Stuart Low, is a landscape photographer, instructor and master darkroom printer living and working in rural Perthshire, Scotland. Stuart’s photography is heavily concerned with the study of number ratios occuring in nature and applying these to his compositions. His work has been widely published and his limited-edition traditional prints have been collected and exhibited in national galleries.
Heavily involved in conservation and promoting up & coming photographers, Stuart is the founder and head judge of the Scottish Landscape Photographer of the Year competition which is a not for profit competition focussed on promoting Scotland, tourism and conservation photography.
Brought up in a hard working family, my father was a coal merchant and my grandparents were tomato farmers, so I’m no stranger to hard work and the outdoor life. I was once a world class competition bagpipe player having been a member of the brilliant Boghall & Bathgate Pipe band where I won many championships. (Nowadays, I only play for pleasure.). I’m both ambidextrous and dyslexic which means I can write with both hands but what I write rarely makes sense, so blogging is a challenge. I studied art for some time before moving on to study electronics, physics and maths at University. I was the official student union photographer during my studies. When I finished my studies, I worked as a semiconductor engineer where a very deep understanding of optics was required. I combine the technical and the artistic in my images but not always.
Founder and head judge of the Scottish Landscape Photographer of the year.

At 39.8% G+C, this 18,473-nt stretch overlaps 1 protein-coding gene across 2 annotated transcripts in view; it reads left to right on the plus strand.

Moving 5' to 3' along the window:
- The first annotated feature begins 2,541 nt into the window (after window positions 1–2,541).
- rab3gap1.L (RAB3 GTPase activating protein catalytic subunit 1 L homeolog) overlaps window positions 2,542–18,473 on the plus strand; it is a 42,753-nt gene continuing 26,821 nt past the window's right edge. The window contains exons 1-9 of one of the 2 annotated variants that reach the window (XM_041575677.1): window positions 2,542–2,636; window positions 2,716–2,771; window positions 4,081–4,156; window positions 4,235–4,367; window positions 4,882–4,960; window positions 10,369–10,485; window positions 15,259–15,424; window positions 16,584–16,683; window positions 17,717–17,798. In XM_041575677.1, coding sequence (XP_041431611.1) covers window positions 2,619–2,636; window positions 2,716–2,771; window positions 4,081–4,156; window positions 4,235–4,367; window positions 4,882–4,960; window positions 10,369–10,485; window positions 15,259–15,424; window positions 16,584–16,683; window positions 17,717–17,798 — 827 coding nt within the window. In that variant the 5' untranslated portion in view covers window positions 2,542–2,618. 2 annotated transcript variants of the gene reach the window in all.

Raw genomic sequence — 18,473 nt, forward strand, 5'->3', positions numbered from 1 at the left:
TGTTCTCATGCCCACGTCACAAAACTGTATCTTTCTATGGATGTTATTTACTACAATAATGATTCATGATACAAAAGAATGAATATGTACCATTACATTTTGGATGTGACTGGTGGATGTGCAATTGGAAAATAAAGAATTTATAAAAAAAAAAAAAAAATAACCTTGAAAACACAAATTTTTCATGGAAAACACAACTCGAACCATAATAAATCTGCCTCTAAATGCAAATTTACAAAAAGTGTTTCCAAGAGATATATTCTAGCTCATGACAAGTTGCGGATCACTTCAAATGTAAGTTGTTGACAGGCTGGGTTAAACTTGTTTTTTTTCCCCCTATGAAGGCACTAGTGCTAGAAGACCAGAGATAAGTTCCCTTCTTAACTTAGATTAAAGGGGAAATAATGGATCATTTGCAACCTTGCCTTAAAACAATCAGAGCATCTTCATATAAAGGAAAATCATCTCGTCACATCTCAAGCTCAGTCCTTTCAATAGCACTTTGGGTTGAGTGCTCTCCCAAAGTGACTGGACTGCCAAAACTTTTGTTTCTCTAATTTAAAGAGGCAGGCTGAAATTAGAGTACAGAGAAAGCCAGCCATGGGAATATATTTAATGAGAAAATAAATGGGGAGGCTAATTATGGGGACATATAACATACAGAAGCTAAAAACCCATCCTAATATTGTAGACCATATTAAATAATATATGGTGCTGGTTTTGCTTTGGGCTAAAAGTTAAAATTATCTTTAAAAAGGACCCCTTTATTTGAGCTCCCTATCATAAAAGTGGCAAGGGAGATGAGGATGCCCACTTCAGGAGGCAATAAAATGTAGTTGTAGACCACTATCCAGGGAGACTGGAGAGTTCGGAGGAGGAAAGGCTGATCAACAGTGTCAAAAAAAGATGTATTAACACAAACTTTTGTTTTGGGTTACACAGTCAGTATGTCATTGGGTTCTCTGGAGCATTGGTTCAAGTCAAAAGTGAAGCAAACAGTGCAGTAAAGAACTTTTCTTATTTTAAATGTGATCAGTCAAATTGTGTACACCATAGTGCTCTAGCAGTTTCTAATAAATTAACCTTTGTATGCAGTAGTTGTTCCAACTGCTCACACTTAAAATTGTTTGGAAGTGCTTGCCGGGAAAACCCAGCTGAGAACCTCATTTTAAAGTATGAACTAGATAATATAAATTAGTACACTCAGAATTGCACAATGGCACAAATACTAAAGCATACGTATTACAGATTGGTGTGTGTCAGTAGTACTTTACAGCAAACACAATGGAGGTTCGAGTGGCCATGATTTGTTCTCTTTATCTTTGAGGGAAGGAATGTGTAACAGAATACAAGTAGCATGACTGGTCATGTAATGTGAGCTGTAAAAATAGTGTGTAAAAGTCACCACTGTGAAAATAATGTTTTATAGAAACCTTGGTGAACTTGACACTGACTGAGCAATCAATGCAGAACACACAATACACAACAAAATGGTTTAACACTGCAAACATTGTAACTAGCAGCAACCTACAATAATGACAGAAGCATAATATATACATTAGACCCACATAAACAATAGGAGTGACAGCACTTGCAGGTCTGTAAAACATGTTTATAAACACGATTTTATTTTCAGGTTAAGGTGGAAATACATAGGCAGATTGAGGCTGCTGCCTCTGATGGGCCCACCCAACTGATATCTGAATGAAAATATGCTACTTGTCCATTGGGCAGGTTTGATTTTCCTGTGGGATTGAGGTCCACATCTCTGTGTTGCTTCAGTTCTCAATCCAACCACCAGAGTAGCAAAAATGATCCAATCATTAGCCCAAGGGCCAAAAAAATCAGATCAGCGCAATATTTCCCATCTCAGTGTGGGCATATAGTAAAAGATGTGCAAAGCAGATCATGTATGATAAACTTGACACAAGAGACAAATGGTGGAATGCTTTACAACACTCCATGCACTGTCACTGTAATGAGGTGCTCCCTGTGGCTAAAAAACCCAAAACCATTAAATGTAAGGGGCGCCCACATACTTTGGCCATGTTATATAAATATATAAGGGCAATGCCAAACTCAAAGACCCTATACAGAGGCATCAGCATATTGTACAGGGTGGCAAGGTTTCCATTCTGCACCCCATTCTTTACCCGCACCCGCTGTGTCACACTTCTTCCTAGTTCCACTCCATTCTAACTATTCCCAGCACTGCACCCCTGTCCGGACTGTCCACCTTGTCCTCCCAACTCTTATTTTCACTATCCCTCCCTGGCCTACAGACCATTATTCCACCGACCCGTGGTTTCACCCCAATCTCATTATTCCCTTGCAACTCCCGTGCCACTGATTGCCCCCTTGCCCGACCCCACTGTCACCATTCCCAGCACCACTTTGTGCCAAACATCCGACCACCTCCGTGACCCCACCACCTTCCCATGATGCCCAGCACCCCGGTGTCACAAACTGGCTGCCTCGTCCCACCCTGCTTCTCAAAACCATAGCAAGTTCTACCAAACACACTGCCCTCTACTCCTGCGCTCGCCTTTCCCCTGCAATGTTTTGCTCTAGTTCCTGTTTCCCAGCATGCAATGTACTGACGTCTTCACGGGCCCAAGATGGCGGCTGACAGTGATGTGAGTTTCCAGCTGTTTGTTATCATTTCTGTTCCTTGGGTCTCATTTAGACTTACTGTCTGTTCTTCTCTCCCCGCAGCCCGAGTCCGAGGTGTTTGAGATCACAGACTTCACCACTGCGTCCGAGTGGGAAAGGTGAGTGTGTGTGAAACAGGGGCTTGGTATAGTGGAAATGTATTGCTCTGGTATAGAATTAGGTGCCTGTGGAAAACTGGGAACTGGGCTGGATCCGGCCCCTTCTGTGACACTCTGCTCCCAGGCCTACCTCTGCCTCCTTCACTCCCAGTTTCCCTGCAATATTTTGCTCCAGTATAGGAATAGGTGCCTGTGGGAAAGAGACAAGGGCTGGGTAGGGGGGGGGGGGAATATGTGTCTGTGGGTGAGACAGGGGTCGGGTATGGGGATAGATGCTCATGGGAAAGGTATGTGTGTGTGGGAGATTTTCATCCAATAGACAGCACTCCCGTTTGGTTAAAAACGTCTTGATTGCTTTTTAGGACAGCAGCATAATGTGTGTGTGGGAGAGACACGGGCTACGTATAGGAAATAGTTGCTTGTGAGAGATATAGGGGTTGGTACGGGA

30+ years expertise in darkroom wet process printing.
20+ years expertise in “alternative” processes such as cyanotype, salt and platinum printing.
20+ years as a photography tutor
20 years expertise as a photoshop instructor
I’m an experienced off road driver and have access to off road tracks and wild places on several Scottish estates. Often, some of the location I travel to can be remote and my transport includes land rover 4×4 vehicles equipped to cope with rough terrain and adverse weather conditions that can occur quickly on the remote Scottish hills.
Several film cameras, consisting of 35mm, medium format, panoramic and large format 5×4 bodies.
A tripod and lots of film.
A digital camera
Filters – HiTech Firecrest. They’re the best without dispute.
There is a grand misconception put about (by photographers) that there is no such thing as originality and all photographers are inspired or influenced by other photographers or artists. The fact is that there are countless photographers that have little to no influences at all and I consider myself to be in this category. Whilst I have recently come to admire the work of certain photographers such as Michael Kenna and Josef Hoflehner, for the most part I have genuinely never been influenced by or familiar with any particular photographer. Up until 2014 I only ever owed one photography book by Lisl Dennis and I bought my first Ansel Adams book in 2015. I was only vaguely familiar with the work of the greats such as Adams, Cartier-Bresson and Salgado, and this was through browsing posters in Athena shops. The reason for this was that I realised many years ago that I could never see the world through the lenses of others, so I decided there was little point in trying. The disadvantage of this means that I am useless at parties when someone asks me anything about other photographers, but the advantage is that I took my influence by what I saw and felt, and this is what most likely formed my style.
Widely published in magazines, newspapers, books.